By Kuksung Nam, The Readable
Oct. 10, 2023 10:13PM GMT+9
A North Korean state-sponsored hacking group allegedly took over a private email account belonging to one of the workers at South Korea’s electoral regulator and misused it to steal confidential information, according to South Korea’s intelligence agency on Tuesday.
The National Intelligence Service (NIS) disclosed in a press briefing that in April of 2021 the North Korean hacking group known as Kimsuky conducted a targeted attack against a senior official who worked in the National Election Commission’s regional office. The attackers disguised themselves as fellow employees to trick the victim and compromised their computers with malicious code. The NIS did not reveal the details of the data that may have been obtained by the bad actors but stated that multiple pieces of information, including confidential documents, were breached.
This disclosure accompanies a decision from the NIS to make an exception to their otherwise firm policy of keeping the results of investigations confidential and reveal to the public the results of a joint investigation of the breach against the electoral regulator. A twelve-week investigation, from July to September, was undertaken by the NIS, the Korea Internet & Security Agency (KISA), and the National Election Commission to determine whether it was possible for an attacker to have penetrated the internal network through the internet, which was external from it. The joint inspection team was formed after South Korea’s National Assembly raised concerns over North Korea’s cyberattack against the electoral regulator.
Although the North Korean hacking group’s malicious activities have been confirmed, the intelligence agency stated that it is difficult to determine whether the hackers were able to infiltrate the internal network of the electoral regulator due to insufficient evidence. “We have examined 5% of the total number of devices utilized in the National Election Commission during a short period of time with a limited workforce,” said the chief of the National Cyber Security Center (NCSC). “We need to conduct further inspections to determine if evidence of a security breach [against the internal network] is accurate.”
The third deputy director of the NIS, Baek Jong-wook, highlighted the severity of hacking attacks coming through compromised email accounts. “The breach of a single person’s private email account can be seen as a minor attack. However, there have been numerous critical accidents caused by private emails,” asserted Baek. “We have to look into cases of email hacking one by one and take each instance very seriously.” He also took time to explain the reason behind the NIS’s choice to publicly release their findings, stating that the attack on the voting system could immensely impact South Korean citizens by undermining their constitutional right, a fair and transparent election.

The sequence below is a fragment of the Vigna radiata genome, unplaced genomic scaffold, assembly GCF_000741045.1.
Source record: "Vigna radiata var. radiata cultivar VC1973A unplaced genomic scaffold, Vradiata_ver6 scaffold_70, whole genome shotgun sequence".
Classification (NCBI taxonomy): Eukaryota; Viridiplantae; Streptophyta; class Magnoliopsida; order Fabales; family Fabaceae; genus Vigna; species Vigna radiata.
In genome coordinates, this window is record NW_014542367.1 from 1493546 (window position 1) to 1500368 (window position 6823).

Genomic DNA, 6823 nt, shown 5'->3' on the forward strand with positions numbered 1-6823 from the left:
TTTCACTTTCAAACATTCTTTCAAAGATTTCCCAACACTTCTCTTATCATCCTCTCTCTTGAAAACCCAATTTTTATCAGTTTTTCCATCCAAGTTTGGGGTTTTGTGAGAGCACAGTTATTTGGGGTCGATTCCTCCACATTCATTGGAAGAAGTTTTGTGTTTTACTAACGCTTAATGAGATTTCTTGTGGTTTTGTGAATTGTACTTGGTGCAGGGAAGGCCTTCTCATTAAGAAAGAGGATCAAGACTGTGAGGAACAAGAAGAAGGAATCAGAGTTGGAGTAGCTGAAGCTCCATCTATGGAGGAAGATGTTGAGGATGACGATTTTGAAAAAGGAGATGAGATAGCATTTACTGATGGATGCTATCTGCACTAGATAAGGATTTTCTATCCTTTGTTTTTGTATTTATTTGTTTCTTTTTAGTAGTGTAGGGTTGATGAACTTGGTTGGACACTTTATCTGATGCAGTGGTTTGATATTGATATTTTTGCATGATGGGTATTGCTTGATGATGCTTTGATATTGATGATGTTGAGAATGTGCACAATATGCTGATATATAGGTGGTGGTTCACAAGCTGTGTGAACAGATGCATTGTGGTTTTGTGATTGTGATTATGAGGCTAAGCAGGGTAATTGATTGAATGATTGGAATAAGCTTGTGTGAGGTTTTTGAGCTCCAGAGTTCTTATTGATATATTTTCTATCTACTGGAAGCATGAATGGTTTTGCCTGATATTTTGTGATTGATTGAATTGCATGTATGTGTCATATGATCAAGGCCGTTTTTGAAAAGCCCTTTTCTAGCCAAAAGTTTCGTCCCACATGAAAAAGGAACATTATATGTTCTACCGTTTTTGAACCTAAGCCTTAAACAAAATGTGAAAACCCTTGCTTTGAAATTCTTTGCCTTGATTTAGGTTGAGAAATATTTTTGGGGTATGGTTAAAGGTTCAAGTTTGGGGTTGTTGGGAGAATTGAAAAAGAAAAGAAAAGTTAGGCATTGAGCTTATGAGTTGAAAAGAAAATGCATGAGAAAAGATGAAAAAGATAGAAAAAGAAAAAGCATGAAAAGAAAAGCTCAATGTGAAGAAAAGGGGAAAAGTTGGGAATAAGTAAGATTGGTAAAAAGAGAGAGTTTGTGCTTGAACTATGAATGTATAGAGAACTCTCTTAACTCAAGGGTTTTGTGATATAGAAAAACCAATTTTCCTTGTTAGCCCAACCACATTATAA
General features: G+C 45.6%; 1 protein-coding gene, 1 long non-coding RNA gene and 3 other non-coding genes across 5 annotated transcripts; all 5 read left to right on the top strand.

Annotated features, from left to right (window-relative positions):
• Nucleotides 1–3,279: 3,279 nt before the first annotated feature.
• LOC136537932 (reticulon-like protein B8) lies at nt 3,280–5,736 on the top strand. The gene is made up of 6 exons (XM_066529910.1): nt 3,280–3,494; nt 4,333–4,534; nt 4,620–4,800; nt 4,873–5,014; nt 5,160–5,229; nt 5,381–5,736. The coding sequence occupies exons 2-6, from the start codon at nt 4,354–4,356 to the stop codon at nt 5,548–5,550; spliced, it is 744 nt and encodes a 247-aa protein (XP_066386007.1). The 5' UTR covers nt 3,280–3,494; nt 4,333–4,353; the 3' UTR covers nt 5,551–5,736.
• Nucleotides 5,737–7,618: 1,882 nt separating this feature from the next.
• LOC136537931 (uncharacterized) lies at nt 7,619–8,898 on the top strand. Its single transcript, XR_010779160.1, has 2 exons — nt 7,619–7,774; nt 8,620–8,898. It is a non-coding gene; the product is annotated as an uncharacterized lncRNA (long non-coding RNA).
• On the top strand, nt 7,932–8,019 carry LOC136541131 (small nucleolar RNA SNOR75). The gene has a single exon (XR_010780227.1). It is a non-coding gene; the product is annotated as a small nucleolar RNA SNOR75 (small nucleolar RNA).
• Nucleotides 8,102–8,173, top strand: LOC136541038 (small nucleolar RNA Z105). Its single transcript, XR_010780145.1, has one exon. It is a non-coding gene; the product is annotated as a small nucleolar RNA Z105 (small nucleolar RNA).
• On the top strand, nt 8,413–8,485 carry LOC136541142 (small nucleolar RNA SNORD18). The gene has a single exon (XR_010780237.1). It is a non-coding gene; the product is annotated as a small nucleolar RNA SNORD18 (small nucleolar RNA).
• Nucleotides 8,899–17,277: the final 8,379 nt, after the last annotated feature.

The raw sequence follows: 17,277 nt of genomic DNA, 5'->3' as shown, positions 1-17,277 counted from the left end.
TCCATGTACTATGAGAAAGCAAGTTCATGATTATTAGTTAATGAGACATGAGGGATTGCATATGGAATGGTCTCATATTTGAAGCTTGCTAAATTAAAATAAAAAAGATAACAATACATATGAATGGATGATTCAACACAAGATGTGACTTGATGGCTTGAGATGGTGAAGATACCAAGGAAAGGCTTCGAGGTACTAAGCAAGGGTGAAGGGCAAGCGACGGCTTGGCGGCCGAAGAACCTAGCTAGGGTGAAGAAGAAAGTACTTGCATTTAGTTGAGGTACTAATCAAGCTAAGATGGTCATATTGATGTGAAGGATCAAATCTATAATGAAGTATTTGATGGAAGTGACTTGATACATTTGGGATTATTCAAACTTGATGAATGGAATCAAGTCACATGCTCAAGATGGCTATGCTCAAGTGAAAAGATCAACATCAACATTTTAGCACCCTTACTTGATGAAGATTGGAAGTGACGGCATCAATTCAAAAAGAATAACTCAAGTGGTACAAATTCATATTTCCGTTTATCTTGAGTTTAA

Meanwhile, the NIS and KISA stated that they have discovered multiple security flaws in the voting system as well as in the electoral regulator’s security policy. Baek told The Readable that they found numerous weak points in the system that can be penetrated easily by both experienced and inexperienced hackers. The third deputy director also mentioned that they did not find compromised email attacks originating from countries other than North Korea.
The National Election Commission released a statement after the NIS and KISA’s press briefing which stated that it is practically impossible to manipulate the election results, as there are various institutional strategies aimed at guaranteeing the safety and verifiability of the election process. The electoral regulator also confirmed that one employee’s computer had, in face, been compromised by malicious code. However, they stressed that there is no evidence that North Korea infiltrated the voting system during the security consultation period.
The cover image of this article was designed by Sangseon Kim.
Kuksung Nam is a journalist for The Readable. She has extensively traversed the globe to cover the latest stories on the cyber threat landscape and has been producing in-depth stories on security and privacy by engaging with industry giants, foreign government officials and experts. Before joining The Readable, Kuksung reported on politics for one of South Korea’s top-five local newspapers, The Kyeongin Ilbo. Her journalistic skills and reportage earned her the coveted Journalists Association of Korea award in 2021 for her essay detailing exclusive stories about the misconduct of a former government official. She holds a Bachelor’s degree in French from Hankuk University of Foreign Studies, a testament to her linguistic capabilities.